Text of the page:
Feds offer guidance on new Title IV funding
(District of Columbia) A new federal block grant aimed at helping schools provide a “well-rounded education” can be used in a wide variety ways–from nutrition and health care, to music and foreign language instruction, according to new guidance issued by the U.S. Department of Education.
In constructing the Every Student Succeeds Act, Congress consolidated several small programs to create Title IV, otherwise known as the Student Support and Academic Enrichment program. As designed, funding under Title IV can be used by local educational agencies to:
- Provide all students with access to a well-rounded education;
- Improve school conditions for student learning; and
- Improve the use of technology in order to improve the academic achievement and digital literacy of all students.
But in non-regulatory guidance released by the Education Department late last month, district managers will find Title IV money is highly flexible in support of the Congressional mandate.
Improving instruction in science, technology, engineering and mathematics is one option highlighted by federal officials.
Among the approved activities would be efforts to increase access for groups of underrepresented students to high-quality STEM courses; supporting participation in nonprofit competitions in robotics or math competitions, for example,; providing students hands-on learning and exposure to STEM, including through field-based and service learning; or supporting the creation and enhancement of STEM-focused specialty schools.
Arts and music are also emphasized, which includes dance, media arts, theater and visual arts. The new guide points to a clearinghouse developed by the Education Commission of the States–called ArtsEdSearch–which provide a database of research on programs and services in the many areas of artistic instruction.
The Title IV funding can also be used to support drop-out prevention. Federal officials highlighted a national nonprofit–Jobs for the Future–which has helped start or design nearly 250 early college schools that currently serve more than 75,000 students nationwide. JFF has seen increased graduation rates with 90 percent of early college students graduating high school, compared to the national rate of 78 percent, the report said.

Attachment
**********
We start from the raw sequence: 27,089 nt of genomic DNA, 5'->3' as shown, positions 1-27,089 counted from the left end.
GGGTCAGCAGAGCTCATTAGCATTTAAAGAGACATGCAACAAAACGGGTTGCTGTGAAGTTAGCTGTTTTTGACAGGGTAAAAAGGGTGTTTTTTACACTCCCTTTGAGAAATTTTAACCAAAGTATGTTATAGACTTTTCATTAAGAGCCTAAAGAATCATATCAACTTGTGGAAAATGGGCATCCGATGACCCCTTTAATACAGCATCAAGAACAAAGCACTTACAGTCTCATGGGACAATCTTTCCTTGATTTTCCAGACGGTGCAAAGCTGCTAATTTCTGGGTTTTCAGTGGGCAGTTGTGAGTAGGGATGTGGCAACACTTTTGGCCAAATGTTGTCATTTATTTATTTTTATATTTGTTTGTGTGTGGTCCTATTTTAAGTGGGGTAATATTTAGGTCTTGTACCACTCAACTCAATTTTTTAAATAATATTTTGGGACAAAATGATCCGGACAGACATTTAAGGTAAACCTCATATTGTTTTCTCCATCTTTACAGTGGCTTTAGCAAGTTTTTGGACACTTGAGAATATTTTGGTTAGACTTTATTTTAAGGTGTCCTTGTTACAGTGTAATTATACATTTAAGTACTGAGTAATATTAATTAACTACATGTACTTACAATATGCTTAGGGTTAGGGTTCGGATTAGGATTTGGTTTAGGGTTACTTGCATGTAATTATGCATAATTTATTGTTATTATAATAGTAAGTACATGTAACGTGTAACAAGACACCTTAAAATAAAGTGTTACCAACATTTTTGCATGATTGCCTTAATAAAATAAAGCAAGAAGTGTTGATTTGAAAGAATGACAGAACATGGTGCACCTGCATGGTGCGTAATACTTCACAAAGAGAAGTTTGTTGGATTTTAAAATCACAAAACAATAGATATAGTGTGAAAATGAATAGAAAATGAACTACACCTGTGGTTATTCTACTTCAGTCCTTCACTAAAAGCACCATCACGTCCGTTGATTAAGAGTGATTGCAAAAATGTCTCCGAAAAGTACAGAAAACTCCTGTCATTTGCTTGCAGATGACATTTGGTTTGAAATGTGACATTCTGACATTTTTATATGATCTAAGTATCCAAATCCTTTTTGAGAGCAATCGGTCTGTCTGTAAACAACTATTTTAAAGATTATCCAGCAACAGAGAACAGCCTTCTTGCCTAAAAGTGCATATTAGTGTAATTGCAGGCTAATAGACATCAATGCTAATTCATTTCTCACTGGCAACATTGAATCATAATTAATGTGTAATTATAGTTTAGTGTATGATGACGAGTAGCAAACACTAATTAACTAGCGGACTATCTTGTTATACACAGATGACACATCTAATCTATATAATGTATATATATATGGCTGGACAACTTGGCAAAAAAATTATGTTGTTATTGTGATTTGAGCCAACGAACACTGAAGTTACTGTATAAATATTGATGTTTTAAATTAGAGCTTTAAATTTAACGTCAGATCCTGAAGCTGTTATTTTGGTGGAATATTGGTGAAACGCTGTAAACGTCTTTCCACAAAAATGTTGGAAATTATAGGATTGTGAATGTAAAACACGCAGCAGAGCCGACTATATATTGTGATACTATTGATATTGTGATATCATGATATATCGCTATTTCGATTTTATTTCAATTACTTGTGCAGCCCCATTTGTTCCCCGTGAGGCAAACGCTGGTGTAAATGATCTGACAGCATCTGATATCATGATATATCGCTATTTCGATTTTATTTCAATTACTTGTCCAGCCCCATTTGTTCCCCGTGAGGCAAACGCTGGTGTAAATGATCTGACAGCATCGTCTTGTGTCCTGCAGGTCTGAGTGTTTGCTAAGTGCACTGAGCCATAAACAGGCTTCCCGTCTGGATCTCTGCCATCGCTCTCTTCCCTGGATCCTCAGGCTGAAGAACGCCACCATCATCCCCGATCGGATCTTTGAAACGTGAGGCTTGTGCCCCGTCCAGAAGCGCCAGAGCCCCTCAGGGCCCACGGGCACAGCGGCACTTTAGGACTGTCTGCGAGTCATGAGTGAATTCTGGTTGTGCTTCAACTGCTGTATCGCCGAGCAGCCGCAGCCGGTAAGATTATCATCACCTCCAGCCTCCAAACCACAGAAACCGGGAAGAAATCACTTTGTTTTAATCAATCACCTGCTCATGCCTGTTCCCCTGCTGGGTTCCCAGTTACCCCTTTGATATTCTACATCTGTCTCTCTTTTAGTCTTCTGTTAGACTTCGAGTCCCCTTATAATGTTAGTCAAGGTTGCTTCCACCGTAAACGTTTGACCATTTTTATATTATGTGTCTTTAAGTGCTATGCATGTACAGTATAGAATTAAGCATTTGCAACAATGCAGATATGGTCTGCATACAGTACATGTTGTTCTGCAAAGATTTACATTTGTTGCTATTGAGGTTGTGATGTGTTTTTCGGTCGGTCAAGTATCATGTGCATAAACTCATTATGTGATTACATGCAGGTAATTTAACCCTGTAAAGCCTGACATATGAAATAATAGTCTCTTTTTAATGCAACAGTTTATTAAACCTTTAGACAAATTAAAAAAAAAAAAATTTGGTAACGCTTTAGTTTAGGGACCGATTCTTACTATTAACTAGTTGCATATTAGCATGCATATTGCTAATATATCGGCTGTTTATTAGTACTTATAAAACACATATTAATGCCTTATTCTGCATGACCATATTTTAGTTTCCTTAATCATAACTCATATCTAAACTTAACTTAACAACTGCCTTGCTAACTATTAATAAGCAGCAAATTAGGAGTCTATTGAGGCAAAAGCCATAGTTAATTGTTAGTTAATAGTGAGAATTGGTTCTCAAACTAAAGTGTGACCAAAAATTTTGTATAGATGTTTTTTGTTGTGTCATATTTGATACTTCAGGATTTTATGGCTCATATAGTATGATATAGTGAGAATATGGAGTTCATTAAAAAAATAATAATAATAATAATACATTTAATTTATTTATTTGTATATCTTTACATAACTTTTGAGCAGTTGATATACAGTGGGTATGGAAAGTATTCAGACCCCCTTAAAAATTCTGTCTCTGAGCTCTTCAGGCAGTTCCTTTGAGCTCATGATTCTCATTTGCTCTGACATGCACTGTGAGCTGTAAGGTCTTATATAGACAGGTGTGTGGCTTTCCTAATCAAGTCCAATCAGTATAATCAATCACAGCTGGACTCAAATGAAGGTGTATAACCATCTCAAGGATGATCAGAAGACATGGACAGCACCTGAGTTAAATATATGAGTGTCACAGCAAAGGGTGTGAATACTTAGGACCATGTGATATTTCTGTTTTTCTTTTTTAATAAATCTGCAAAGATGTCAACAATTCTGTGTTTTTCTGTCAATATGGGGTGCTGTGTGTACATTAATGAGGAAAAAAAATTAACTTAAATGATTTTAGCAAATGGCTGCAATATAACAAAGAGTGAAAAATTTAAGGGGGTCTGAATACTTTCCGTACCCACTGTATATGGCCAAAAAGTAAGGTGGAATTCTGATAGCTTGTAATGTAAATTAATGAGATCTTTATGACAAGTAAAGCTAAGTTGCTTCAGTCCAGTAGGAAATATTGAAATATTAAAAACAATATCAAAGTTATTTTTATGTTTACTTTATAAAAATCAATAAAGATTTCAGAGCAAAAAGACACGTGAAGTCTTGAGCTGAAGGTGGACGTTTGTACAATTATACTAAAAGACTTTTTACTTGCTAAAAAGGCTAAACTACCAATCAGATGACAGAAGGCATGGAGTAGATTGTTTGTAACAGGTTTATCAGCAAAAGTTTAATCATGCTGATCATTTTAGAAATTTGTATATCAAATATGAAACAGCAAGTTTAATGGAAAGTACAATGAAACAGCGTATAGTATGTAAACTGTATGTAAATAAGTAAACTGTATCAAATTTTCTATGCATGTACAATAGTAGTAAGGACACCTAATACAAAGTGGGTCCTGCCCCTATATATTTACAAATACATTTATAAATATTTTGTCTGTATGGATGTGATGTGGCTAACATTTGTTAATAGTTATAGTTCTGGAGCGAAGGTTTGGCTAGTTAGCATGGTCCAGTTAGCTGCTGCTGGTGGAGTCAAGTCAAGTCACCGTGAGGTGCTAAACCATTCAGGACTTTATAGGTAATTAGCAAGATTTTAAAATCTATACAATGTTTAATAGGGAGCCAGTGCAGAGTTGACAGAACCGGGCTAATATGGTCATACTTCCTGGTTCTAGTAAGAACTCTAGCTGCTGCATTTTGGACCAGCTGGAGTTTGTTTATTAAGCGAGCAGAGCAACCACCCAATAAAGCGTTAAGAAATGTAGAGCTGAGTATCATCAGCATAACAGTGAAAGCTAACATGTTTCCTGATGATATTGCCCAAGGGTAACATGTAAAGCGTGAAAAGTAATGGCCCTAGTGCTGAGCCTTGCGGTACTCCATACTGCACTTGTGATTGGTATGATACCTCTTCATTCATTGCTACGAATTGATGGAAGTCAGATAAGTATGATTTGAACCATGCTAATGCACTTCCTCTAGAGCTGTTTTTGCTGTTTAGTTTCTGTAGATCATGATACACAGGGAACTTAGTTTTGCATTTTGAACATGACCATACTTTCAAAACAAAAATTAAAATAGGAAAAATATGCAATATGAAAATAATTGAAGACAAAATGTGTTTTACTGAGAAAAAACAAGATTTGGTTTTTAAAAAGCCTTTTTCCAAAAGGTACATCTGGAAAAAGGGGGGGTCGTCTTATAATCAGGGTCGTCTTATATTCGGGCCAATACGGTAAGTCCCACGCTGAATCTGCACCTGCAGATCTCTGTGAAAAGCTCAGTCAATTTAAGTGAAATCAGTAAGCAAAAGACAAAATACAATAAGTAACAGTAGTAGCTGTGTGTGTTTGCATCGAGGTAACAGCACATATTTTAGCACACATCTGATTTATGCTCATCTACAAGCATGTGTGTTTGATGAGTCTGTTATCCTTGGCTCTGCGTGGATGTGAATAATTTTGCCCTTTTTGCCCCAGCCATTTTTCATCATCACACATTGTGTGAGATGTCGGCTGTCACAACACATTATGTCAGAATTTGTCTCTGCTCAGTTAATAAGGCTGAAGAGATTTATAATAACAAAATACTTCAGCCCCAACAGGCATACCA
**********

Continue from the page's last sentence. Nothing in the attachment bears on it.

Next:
ESSA authorized $1.65 billion for the new block grant, although Obama’s 2017 budget would only allocate $500 million for the program.
The award given to states is formula-driven, based on what they are already getting in Title I money. The subgrants to LEAs is also based on the Title I allotment.
For a district receiving more than $30,000 of Title IV money, federal law imposes three conditions:
- At least 20 percent of funds for activities to support well-rounded educational opportunities (ESEA section 4107);
- At least 20 percent of funds for activities to support safe and healthy students (ESEA section 4108); and
- A portion of funds for activities to support effective use of technology (ESEA section 4109).
While local school boards are encouraged to look to leverage other state and federal grants to broaden well-rounded education services.
“For example, Title I, Part A (Title I) of the ESEA may be used to promote supportive school climates to reduce the use of exclusionary discipline practices in a Title I schoolwide program,” the guidance paper said. “Likewise, LEAs may use Title II funds to provide training for school personnel to address issues related to school conditions for student learning, such as safety, peer interaction, drug and alcohol abuse, and chronic absenteeism.”
The Education Department was also careful to point out that Title IV cannot be used to replace an existing funding source–that is, the long-standing federal prohibition on supplanting is in play here.